On Wednesday (April 6), Hennepin County Attorney Michael Freeman and Minnesota Attorney General Keith Ellison said in a statement that after a "thorough review" of the fatal incident "there is insufficient admissible evidence to file criminal charges in this case.”
Officer Mark Hanneman fatally shot Locke in February after he raided the Minnesota apartment where the 22-year-old Black man was sleeping. Minneapolis police said Hanneham fired shots after Locke grabbed a gun when waking up to the officer storming in.
Minnesota officials added in their statement that any officer in Hanneman's position would have perceived an “immediate threat of death or great bodily harm that was reasonably likely to occur, and an objectively reasonable officer would not delay in using deadly force.”
Locke's name wasn't on the original search warrant that led Hanneman to storm into the Minnesota apartment. However, the Hennepin County attorney's office said on Wednesday that it wasn't their job to determine whether no-knock warrants are justified.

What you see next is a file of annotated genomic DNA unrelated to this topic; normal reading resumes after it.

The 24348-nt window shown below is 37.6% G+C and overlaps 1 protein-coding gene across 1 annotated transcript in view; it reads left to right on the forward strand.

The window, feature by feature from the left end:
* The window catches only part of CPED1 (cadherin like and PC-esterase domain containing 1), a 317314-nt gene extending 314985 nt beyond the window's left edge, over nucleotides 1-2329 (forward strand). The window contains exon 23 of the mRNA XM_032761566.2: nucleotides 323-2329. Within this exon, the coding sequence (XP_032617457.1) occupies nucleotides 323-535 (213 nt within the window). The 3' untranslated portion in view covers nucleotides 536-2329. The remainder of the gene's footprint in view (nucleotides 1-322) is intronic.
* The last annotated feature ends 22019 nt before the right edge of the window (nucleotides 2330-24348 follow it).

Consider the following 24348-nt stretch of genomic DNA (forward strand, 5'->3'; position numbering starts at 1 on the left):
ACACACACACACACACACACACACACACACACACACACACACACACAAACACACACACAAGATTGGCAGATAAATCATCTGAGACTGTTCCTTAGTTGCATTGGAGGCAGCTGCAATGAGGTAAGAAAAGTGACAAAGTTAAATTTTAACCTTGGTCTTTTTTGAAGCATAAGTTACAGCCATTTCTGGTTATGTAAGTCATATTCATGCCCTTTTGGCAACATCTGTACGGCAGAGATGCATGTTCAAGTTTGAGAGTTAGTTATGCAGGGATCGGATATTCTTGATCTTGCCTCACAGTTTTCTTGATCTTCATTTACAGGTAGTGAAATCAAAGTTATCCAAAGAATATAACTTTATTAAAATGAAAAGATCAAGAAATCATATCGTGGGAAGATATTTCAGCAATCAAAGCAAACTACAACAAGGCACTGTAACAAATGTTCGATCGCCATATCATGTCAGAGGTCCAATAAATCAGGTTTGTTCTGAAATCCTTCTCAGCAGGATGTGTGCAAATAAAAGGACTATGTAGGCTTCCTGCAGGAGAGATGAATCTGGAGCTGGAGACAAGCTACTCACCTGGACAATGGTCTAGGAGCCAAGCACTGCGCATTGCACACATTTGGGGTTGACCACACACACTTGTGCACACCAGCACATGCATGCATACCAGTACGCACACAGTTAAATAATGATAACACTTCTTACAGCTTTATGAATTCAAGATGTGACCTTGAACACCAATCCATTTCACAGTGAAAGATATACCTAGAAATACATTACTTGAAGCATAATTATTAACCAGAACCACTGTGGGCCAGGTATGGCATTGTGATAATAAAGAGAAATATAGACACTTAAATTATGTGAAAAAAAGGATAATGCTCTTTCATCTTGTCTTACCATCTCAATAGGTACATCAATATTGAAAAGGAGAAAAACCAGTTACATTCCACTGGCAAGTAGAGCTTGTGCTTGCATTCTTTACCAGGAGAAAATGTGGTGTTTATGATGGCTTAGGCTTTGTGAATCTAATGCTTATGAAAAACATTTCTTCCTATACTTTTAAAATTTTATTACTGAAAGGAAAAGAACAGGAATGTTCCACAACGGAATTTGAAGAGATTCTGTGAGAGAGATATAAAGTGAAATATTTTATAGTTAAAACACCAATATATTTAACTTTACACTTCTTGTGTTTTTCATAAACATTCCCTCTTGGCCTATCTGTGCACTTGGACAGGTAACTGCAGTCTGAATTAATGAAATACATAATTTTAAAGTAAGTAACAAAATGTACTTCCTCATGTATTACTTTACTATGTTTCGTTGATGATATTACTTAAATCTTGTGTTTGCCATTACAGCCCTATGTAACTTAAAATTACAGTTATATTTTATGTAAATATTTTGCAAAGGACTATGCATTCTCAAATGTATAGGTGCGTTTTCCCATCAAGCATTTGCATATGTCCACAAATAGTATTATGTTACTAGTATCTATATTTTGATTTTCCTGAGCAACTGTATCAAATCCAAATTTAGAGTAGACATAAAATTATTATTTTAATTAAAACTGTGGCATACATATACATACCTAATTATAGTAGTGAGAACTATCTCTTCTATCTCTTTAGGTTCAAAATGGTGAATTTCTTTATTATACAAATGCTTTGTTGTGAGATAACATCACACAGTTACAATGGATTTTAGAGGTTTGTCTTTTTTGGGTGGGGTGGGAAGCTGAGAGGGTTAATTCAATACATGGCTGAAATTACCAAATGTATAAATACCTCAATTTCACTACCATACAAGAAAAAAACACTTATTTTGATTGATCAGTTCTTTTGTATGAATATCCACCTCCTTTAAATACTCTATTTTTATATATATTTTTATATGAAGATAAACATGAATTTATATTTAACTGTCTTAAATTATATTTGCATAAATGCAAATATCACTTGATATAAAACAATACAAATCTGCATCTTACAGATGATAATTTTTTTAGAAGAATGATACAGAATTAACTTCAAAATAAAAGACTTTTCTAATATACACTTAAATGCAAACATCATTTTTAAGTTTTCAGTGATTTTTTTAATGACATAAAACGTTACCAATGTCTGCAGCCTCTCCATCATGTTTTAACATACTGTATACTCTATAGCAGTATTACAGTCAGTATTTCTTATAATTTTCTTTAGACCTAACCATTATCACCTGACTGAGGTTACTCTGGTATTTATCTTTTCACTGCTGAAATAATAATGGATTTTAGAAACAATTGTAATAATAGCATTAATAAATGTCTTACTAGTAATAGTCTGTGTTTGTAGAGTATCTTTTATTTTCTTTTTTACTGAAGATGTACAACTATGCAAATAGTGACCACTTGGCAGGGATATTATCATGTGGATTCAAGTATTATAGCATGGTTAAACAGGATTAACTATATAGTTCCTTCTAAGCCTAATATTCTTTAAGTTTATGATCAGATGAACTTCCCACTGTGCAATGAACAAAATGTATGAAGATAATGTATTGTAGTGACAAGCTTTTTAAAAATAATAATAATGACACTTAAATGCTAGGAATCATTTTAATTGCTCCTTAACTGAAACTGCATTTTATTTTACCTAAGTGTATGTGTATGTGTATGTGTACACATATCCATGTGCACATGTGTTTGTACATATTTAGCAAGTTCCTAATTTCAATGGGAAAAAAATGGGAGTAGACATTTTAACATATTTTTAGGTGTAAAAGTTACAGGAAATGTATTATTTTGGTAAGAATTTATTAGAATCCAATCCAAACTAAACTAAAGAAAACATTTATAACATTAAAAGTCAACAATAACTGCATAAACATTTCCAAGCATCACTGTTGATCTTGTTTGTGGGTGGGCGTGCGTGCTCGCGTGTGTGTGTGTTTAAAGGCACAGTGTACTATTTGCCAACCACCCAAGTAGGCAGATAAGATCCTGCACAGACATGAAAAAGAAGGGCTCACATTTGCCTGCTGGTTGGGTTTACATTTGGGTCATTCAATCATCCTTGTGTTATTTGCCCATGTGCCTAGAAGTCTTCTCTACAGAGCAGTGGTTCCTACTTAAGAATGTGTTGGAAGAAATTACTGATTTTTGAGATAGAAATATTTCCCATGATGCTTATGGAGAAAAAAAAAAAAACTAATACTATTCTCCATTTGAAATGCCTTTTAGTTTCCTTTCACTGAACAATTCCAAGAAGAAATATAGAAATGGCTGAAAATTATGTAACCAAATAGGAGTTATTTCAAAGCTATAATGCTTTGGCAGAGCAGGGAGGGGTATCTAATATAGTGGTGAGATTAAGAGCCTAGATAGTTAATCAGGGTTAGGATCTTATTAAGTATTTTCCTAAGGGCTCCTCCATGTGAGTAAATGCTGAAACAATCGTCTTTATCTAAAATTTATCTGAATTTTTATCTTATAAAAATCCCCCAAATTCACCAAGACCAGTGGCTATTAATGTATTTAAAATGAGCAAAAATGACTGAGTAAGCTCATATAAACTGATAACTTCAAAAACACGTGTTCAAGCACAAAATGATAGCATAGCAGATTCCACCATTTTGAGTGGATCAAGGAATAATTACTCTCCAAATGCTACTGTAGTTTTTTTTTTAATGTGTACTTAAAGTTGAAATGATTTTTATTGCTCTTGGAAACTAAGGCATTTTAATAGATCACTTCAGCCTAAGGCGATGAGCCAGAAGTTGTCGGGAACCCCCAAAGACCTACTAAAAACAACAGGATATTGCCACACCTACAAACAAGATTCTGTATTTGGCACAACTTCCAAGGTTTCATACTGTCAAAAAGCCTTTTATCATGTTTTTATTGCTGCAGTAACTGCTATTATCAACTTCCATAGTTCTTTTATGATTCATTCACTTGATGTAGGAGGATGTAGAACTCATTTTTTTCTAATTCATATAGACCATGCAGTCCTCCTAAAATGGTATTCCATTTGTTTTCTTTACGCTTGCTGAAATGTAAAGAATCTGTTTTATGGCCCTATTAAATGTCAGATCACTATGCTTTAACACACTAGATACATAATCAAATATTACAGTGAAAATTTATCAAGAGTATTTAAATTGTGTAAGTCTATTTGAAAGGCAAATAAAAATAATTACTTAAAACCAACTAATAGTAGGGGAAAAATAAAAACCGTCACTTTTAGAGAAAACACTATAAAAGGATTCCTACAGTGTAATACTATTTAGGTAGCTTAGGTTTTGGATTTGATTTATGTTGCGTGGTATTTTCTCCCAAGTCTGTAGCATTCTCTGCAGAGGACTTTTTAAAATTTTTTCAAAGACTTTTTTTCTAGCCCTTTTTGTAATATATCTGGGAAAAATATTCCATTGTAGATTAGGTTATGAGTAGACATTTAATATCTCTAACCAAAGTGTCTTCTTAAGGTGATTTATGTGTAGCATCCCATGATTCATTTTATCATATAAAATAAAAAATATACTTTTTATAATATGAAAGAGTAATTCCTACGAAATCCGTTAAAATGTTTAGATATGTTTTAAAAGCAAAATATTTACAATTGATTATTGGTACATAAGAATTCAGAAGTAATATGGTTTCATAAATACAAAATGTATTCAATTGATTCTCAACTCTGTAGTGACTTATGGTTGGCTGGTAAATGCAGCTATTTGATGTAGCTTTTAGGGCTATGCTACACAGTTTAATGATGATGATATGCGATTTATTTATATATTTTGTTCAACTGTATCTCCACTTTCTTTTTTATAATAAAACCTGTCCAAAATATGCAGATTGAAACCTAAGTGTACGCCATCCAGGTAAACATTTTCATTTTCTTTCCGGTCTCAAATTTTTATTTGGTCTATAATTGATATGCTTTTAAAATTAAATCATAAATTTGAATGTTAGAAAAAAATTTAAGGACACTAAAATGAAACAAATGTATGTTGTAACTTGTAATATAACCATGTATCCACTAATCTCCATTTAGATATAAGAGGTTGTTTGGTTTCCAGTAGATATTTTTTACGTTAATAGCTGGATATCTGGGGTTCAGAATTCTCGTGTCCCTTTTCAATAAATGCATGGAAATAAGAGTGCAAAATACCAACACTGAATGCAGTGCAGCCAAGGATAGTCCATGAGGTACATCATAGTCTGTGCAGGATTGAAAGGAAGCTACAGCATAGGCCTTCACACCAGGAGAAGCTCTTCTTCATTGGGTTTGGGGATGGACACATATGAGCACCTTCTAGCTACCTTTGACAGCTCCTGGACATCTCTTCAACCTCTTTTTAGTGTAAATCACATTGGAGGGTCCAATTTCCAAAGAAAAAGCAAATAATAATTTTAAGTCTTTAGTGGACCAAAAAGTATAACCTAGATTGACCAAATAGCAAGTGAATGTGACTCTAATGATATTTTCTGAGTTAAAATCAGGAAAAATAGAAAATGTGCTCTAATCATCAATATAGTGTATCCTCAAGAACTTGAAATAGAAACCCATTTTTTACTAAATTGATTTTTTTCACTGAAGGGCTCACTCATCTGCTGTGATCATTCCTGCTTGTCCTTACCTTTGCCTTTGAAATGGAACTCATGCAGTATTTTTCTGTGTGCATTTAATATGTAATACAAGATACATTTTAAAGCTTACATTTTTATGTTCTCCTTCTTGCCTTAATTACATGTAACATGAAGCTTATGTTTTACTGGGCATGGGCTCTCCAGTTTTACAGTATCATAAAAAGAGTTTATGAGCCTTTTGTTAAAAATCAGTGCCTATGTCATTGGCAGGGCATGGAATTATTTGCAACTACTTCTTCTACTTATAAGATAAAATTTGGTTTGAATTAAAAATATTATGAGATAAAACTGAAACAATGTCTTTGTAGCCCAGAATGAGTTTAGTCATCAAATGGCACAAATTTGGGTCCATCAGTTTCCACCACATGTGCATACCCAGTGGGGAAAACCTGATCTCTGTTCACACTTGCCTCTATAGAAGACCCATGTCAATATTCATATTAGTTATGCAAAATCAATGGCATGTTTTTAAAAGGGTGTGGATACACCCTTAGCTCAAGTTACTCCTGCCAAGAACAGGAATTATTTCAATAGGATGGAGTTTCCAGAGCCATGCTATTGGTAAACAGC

“[Locke] should be alive today, and his death is a tragedy. Amir Locke was not a suspect in the underlying Saint Paul criminal investigation nor was he named in the search warrants." The office added, "Amir Locke is a victim. This tragedy may not have occurred absent the no-knock warrant used in this case.”
On Wednesday morning, the county and state attorneys met with Locke’s family to give their condolences again before making the announcement that Hanneman wouldn't face charges.
Locke's family has led community protests calling to end no-knock warrants. At the time of his death, the family vowed to get justice and said the Minnesota officer should "pay" for "executing" Locke.